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The Sports Daily > Twins Target
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MINNEAPOLIS, MN – MAY 19: Miguel Sano #22 of the Minnesota Twins reacts to striking out against the Kansas City Royals during the sixth inning of the game on May 19, 2017 at Target Field in Minneapolis, Minnesota. The Twins defeated the Royals 4-3 in ten innings. (Photo by Hannah Foslien/Getty Images)

So much more needs to be said about Miguel Sano, sexual harassment and the improper actions of men in so many sectors across the country. I think, however, that this is a topic that needs to move into the “conversation” stage, rather than just having another guy tell you what he thinks about the matter. Go listen to social scientists, psychologists, and most of all, women, on the topic of what Sano did that was wrong (allegedly) if you haven’t figured that out, and why so many people find her story believable. There are no shortage of resources on the topic, and the bulk of journalists and bloggers believe Betsy Bissen over Sano’s denial. That should carry weight with you.

Now, what this is is a baseball blog, and it’s about the Minnesota Twins. What I am going to do is try to divine what the Twins will do going forward. My prediction is that Sano will remain on the Twins payroll through this year and probably into next year. There is one reason to suspect that it might not work out that way, and unfortunately, it’s not the assault thing by itself. Many players have been accused and in some cases convicted of such a transgression on a lot of teams in a lot of leagues, and sometimes the transgressions were worse than Sano’s. Players come back, and sometimes can get by with only a fine.

From a strictly baseball perspective, it wouldn’t be great for the Twins to let Sano, a player they had invested so much time into, go without any return, would not be optimal, because one way or another, Sano will return as a professional ball player. Aside from that, Sano is as much the Twins’ responsibility as anyone in his life. He has been professionally employed since he was 16, and was never truly required to grow up beyond the maturity of a high schooler, and was not in as close contact with mentors concerned with his emotional maturation as his physical development. On the spectrum of right and wrong, The Twins do lean towards “wrong” to this point. From a non-baseball perspective, the Twins owe it to Sano and the world at large to help him learn from this incident and come out the other side as a better human being, because they have played a part in raising him, as well as developing and employing him.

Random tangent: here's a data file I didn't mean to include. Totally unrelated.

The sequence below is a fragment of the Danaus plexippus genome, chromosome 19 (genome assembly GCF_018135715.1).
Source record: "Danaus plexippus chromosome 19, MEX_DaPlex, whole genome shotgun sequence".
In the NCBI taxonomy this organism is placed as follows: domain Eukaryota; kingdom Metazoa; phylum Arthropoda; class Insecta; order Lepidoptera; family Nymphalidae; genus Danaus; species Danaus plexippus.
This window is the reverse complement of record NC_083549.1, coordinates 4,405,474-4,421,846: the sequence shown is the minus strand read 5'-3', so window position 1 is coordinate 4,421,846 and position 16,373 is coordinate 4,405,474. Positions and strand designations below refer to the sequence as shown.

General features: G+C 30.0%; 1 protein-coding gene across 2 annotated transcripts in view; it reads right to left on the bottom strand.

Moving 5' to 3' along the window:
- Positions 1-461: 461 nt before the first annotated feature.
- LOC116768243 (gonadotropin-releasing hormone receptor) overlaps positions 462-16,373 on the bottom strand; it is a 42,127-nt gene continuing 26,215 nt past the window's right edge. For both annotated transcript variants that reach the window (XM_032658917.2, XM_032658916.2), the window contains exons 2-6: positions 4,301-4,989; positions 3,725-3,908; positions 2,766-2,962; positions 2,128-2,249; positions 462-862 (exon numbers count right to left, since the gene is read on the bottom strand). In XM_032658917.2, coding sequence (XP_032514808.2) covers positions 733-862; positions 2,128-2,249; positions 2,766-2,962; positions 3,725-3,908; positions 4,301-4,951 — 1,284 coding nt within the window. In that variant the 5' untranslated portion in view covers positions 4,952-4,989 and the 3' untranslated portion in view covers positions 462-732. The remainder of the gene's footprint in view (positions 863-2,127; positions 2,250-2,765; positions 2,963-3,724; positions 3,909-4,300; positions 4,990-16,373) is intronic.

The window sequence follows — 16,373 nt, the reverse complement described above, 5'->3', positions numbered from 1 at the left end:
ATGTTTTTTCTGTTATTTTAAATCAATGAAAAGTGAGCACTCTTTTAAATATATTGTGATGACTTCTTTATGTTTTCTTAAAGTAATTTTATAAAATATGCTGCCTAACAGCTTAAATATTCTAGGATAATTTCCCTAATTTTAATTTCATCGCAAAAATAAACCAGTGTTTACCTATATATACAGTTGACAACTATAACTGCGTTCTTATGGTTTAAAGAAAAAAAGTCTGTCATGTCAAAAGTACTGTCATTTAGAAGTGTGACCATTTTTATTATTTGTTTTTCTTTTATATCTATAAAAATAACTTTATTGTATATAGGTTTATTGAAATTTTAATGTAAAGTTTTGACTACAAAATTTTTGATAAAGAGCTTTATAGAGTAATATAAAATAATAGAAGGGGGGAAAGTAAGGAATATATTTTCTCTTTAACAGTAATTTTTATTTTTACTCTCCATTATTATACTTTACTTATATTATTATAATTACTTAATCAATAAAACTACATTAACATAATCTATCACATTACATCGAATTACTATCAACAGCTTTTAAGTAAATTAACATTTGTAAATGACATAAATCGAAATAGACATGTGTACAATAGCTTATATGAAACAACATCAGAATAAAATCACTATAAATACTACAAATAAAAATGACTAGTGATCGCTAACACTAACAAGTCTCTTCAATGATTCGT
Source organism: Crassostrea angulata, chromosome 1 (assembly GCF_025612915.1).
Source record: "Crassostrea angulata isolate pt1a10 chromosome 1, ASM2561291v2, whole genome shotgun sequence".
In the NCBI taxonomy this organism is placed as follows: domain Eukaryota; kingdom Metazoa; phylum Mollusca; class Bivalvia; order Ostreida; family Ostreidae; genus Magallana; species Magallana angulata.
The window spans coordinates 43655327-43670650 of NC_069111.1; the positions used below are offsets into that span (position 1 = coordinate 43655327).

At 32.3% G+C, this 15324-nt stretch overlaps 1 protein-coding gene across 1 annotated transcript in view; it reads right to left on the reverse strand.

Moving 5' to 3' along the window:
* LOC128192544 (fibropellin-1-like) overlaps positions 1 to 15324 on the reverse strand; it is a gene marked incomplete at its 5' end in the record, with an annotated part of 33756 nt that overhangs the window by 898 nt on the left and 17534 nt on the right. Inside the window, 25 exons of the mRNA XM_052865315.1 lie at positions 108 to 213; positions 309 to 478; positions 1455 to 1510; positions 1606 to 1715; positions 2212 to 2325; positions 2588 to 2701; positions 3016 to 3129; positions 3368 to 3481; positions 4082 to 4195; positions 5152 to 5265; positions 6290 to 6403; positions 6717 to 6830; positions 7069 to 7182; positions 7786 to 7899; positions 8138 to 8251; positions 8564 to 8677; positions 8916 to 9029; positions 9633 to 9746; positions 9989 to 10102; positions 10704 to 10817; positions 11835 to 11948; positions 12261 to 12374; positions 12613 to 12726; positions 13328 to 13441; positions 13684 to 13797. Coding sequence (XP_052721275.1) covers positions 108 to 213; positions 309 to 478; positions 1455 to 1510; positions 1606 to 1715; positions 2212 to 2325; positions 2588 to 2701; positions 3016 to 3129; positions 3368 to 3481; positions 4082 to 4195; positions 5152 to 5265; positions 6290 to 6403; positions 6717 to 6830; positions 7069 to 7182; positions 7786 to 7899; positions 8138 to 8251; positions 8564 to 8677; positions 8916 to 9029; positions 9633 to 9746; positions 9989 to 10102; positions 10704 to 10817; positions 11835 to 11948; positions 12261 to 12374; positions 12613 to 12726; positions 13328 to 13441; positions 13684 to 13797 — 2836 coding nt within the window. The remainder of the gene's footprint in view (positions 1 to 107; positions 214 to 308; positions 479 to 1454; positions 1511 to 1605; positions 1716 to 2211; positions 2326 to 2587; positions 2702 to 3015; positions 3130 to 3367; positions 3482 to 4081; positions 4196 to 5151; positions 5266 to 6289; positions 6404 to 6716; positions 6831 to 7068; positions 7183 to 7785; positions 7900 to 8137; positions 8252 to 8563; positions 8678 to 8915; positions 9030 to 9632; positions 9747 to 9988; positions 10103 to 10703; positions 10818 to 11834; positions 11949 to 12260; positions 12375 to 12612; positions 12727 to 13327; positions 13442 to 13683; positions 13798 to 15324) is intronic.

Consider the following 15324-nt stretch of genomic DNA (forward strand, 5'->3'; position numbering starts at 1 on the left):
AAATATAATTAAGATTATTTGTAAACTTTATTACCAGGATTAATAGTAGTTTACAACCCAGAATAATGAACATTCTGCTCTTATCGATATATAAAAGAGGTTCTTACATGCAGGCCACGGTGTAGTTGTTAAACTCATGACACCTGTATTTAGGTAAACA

As I said earlier, there is one thing that could complicate whether Sano sticks around in Minnesota. It’s not that Sano may have assaulted someone. If there is one thing that makes Sano’s situation different than many others is that the victim in this case is a member of the press. Pressure stands to be a little bit more intense on Minnesota to do the right thing, whatever that ultimately is. The baseball operations side of the Twins, I believe, will lead to the Twins keeping Sano under contract. The public relations part of the organization, and truly any part of the franchise with an ounce of humanity will insist upon the reclamation and redemption of Sano being as public and transparent as possible. The question will not ever go away, and Sano can never slip again while under the Twins’ team control, not with the press, from the blogosphere up to the national media all keeping a steady eye on the organization.

From a place of great pain, the Twins have an opportunity to take a leadership role in both fighting for the rights of and respect for women, and the education of men and especially athletes in how to act in a responsible and mature manner. I’ve often said that we need to wait and see just how capable the Twins front office is, to see how they can acquire and develop talent towards the team that they want. This is a situation in which we need to see them act swiftly and resolutely. If they do intend to keep Sano, how can they make him better? More directly, how WILL they make him better?